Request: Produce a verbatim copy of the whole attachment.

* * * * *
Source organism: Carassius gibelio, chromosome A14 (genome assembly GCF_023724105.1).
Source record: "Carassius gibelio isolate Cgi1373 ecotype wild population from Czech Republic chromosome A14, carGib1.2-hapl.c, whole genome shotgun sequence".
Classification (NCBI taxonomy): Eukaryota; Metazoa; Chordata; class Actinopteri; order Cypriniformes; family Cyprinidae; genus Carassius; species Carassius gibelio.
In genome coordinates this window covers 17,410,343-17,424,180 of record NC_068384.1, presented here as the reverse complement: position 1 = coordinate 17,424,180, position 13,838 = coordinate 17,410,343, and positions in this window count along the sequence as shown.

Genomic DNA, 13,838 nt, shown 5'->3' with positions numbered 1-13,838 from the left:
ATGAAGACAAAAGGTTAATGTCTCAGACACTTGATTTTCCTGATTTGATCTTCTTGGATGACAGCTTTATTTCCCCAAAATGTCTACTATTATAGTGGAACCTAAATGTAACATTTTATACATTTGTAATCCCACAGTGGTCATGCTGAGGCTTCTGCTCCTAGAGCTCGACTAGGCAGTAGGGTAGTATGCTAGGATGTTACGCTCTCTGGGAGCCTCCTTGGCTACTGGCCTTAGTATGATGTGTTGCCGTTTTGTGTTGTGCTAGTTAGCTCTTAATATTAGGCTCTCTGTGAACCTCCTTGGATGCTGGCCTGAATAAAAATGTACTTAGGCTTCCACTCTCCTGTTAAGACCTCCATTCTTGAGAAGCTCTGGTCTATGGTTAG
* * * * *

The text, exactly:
Source organism: Carassius gibelio, chromosome A14 (genome assembly GCF_023724105.1).
Source record: "Carassius gibelio isolate Cgi1373 ecotype wild population from Czech Republic chromosome A14, carGib1.2-hapl.c, whole genome shotgun sequence".
Classification (NCBI taxonomy): Eukaryota; Metazoa; Chordata; class Actinopteri; order Cypriniformes; family Cyprinidae; genus Carassius; species Carassius gibelio.
In genome coordinates this window covers 17,410,343-17,424,180 of record NC_068384.1, presented here as the reverse complement: position 1 = coordinate 17,424,180, position 13,838 = coordinate 17,410,343, and positions in this window count along the sequence as shown.

Genomic DNA, 13,838 nt, shown 5'->3' with positions numbered 1-13,838 from the left:
ATGAAGACAAAAGGTTAATGTCTCAGACACTTGATTTTCCTGATTTGATCTTCTTGGATGACAGCTTTATTTCCCCAAAATGTCTACTATTATAGTGGAACCTAAATGTAACATTTTATACATTTGTAATCCCACAGTGGTCATGCTGAGGCTTCTGCTCCTAGAGCTCGACTAGGCAGTAGGGTAGTATGCTAGGATGTTACGCTCTCTGGGAGCCTCCTTGGCTACTGGCCTTAGTATGATGTGTTGCCGTTTTGTGTTGTGCTAGTTAGCTCTTAATATTAGGCTCTCTGTGAACCTCCTTGGATGCTGGCCTGAATAAAAATGTACTTAGGCTTCCACTCTCCTGTTAAGACCTCCATTCTTGAGAAGCTCTGGTCTATGGTTAG